What is it
Irritable bowel syndrome also known as spastic colon, mucous colitis, nervous bowel, or simply IBS is a common abdominal complaint, not a disease, and is probably the least understood but most common reason for visits to gastroenterologists.
IBS usually develops in late adolescence or early adulthood and affects twice as many women as men. It’s estimated 15 to 20 percent of the adult population in the United States has IBS to some degree, but only about half seek medical attention. It is also a major cause of absenteeism from work. IBS does not require surgery, is not caused by any known physical abnormality, and is not the same thing as inflammatory bowel disease a much more serious disorder that may produce ulceration of the intestinal wall. It’s still a chronic disorder and is more difficult to cope with than the occasional bout of diarrhea or nervous stomach most people experience from time to time.
IBS is linked with digestion. After partly digested food leaves the stomach, it is moved along through the small and large intestine by a gentle synchronized wavelike contraction and relaxation (peristalsis) of the intestinal wall muscles. In IBS sufferers, the muscles go into spasm for unknown reasons, causing residue to move either too quickly (causing diarrhea) or too slowly (leading to constipation).
When you have IBS, you have no fever or bleeding, and you can’t think of anything you’ve eaten or done to have brought on these gastrointestinal problems. Mysteriously, the diarrhea may give way to constipation, but you may still have abdominal pain and a lot of gas. The condition may correct itself and then return suddenly when you least expect or want it for example, before an important occasion about which you already feel tense.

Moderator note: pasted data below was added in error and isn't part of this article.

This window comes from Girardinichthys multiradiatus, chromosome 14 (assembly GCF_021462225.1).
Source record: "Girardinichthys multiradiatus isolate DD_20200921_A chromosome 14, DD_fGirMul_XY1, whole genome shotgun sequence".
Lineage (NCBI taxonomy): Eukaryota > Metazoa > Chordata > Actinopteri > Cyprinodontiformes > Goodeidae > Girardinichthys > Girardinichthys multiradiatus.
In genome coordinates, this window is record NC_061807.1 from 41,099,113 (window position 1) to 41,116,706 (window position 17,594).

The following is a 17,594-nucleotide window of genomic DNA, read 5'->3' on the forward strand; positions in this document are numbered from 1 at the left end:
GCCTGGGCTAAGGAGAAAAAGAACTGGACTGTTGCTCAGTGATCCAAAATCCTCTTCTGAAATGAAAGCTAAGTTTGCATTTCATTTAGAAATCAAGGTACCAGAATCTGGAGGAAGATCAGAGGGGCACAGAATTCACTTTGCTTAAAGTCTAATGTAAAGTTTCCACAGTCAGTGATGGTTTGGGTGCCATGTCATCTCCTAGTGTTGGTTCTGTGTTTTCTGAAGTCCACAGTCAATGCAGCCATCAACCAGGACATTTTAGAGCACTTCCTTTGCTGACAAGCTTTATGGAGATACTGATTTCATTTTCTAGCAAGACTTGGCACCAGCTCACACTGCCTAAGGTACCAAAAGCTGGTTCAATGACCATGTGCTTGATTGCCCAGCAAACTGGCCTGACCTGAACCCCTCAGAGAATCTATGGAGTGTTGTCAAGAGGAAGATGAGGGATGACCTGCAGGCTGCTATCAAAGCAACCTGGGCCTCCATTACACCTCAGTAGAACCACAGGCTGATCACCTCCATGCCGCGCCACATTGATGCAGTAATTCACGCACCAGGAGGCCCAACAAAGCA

Symptoms vary from person to person and are often triggered by a particular food, stressful event, or bout of depression. The most common symptoms include
Moderate to severe abdominal cramps, pain, belching, and bloating. Pain is often relieved by a bowel movement.
- Constipation or diarrhea, sometimes bouts of both lasting for days, weeks, or months. Diarrhea, which occurs immediately after awakening in the morning or right after eating, sometimes has white mucus in it.
- A feeling that the bowels have not completely emptied.
- A worsening of symptoms after eating a big meal, during menstrual periods, or when you ore under stress.
What causes it
No one is sure exactly what causes irritable bowel syndrome some doctors attribute it to emotional stress or an as-yet-undetermined physiological disorder. Current research is being conducted to investigate the possibility of a lower pain threshold for people with IBS, which then triggers the disorder.
Certain foods may cause sudden flare-ups. Common triggers include high-fat foods, such as bacon, vegetable oils, and margarine, as well as gas-producing foods like beans and broccoli. Lactose intolerance the inability to digest lactose (milk sugar), caused by an enzyme deficiency can also produce the same symptoms.
What if you do nothing